Win the customers your competitors have forgotten
For 5 years now Marketers have been speculating about the death of SEO. As far back as 2013, and weekly ever since, I’ve seen new blog posts proclaiming SEO is Dead! An irony of this, of course, is that the motivation to write a blog post with this title is an attempt to capture some of the Google search traffic; that’s right, SEO is dead, but I still want my blog post to rank. Another motivation is to be controversial on social media; because it feels good to blast other platforms. Or maybe it’s because the writer genuinely believes it to be true.
Well, amid all the reasons why SEO could be dead, here’s the reason it is not:
Social Media doesn’t do local search
And until it does, people will use Google. And as long as people use Google, SEO will live on.
I’m right. As much as I love social media, it will not play ball for local services.
Here’s a quick example.
Below is the search results for “where to eat”
I should clarify I am sitting in our office in St Helens writing this…
What’s great about Google search now-a-days is it knows where I am and delivers results relative to my location. So without having to put St Helens in the query, the results are restaurants nearby.
In comparison, this is the best Facebook could do, a food connection being really the only relevant connection.
Instagram results were pretty useless. Again, there’s a food connection, but nothing helpful.
Even Twitter was a massive fail when it came to providing information on where to eat.
It’s true, of course, that social media platforms are not search engines. A better way to use Facebook, for example, would be to post a status update that asked, “where can I get something to eat in St Helens”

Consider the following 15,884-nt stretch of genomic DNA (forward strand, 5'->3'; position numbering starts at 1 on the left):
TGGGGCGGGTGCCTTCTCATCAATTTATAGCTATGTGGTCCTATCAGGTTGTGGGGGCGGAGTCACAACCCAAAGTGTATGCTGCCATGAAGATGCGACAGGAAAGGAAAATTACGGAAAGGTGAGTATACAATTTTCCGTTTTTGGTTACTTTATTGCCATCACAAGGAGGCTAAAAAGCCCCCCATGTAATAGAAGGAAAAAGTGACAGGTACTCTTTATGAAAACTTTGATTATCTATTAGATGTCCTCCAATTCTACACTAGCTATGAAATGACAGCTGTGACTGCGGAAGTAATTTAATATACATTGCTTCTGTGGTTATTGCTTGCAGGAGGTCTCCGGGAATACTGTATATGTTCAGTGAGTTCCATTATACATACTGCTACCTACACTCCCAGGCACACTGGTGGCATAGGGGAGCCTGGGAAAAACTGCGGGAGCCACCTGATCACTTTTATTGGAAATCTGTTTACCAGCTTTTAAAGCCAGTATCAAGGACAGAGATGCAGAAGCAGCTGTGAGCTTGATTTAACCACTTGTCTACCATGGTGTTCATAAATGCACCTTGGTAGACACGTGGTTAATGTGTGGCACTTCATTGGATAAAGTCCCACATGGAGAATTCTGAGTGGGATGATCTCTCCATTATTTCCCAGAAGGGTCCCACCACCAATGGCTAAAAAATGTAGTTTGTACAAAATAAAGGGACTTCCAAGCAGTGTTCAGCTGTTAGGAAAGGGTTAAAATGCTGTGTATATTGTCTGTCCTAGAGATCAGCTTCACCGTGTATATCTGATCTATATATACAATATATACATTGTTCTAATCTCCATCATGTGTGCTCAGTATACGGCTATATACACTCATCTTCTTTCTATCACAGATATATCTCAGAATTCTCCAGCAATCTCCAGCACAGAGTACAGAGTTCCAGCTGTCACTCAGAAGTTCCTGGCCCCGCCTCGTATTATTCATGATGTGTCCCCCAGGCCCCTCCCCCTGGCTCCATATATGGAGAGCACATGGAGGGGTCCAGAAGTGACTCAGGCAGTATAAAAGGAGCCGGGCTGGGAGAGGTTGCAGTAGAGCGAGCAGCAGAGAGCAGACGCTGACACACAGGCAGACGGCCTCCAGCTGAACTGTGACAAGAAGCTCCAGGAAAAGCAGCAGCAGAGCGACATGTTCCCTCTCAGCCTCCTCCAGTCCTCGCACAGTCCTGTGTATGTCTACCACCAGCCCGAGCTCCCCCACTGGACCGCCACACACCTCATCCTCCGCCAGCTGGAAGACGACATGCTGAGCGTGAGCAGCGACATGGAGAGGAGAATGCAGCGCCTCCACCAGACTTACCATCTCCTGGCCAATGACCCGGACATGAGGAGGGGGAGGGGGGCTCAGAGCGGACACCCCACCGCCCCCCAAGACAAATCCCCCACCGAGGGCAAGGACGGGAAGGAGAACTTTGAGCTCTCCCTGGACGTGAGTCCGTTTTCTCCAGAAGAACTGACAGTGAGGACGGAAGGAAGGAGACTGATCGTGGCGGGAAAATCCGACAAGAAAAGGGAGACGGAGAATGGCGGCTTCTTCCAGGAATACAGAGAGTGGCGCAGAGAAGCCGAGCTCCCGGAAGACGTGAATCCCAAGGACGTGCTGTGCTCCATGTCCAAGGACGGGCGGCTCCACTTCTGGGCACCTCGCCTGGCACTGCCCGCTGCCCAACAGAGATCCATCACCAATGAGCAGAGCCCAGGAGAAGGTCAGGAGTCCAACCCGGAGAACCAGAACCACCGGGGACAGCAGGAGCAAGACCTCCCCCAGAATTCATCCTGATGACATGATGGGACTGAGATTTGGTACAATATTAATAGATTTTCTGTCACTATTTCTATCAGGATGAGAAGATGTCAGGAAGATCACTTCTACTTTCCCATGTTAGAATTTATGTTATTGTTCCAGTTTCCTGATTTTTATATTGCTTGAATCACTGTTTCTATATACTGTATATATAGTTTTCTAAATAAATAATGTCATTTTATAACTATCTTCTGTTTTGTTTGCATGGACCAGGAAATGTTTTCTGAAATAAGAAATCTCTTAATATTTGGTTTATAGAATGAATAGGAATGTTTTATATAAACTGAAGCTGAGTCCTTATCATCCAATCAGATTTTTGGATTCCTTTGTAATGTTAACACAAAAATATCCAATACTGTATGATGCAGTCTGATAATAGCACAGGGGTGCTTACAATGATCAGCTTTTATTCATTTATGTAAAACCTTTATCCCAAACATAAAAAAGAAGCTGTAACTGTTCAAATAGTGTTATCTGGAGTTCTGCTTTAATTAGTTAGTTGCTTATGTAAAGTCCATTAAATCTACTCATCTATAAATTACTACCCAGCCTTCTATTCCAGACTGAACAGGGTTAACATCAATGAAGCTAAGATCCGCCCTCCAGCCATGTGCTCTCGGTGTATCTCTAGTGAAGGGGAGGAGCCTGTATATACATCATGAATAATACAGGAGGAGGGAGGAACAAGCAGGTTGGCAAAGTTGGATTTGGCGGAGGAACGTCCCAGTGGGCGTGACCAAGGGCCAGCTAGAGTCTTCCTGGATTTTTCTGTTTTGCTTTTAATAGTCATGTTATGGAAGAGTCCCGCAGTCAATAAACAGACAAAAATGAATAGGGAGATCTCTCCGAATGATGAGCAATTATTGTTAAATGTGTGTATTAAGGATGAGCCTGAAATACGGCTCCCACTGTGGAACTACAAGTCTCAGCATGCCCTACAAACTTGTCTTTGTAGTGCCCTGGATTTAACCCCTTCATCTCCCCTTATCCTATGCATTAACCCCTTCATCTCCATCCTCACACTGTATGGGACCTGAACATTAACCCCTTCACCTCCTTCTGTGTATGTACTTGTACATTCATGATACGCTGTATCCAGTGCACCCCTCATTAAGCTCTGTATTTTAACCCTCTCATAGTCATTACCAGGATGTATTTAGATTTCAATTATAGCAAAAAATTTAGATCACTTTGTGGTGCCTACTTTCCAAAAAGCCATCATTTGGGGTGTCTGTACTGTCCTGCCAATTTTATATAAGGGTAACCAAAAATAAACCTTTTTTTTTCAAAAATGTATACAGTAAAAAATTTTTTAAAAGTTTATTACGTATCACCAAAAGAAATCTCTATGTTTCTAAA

The advantage of this is that I can expect recommendations from people I trust, this should never be underestimated. The disadvantage however is that I have to wait for a reply, and if I’m in a rush that might be a problem.
From a Marketing point of view, as a local restaurant who wants my attention, the rules are different for each platform. On Google, SEO practices will help my establishment remain on page 1 in the organic search results, and in the so-called 3 pack, which is the local (what used to be called Maps) listings at the top of the page.
On Facebook, I can’t rely on people finding my business via search (we established this above). Instead, I could use Paid Social to define my audience and put some promotional content their news feed. I would use a similar strategy on Instagram. On Twitter I could use hashtags that are specific to my location, eg. #sthelens… but none of these are as immediate as Google. And that’s why SEO isn’t dead.
We’re all about social media here. We spend our days brainstorming ways to use social media to drive, engagement, traffic and conversions for our customers. We also use Google to do the same… because Marketing isn’t about using one or the other, it’s about using all the weapons in your armoury.
It’s worth highlighting that it’s your marketing message and the behaviour of your business that attracts new customers, Google and Social Media are just routes to market.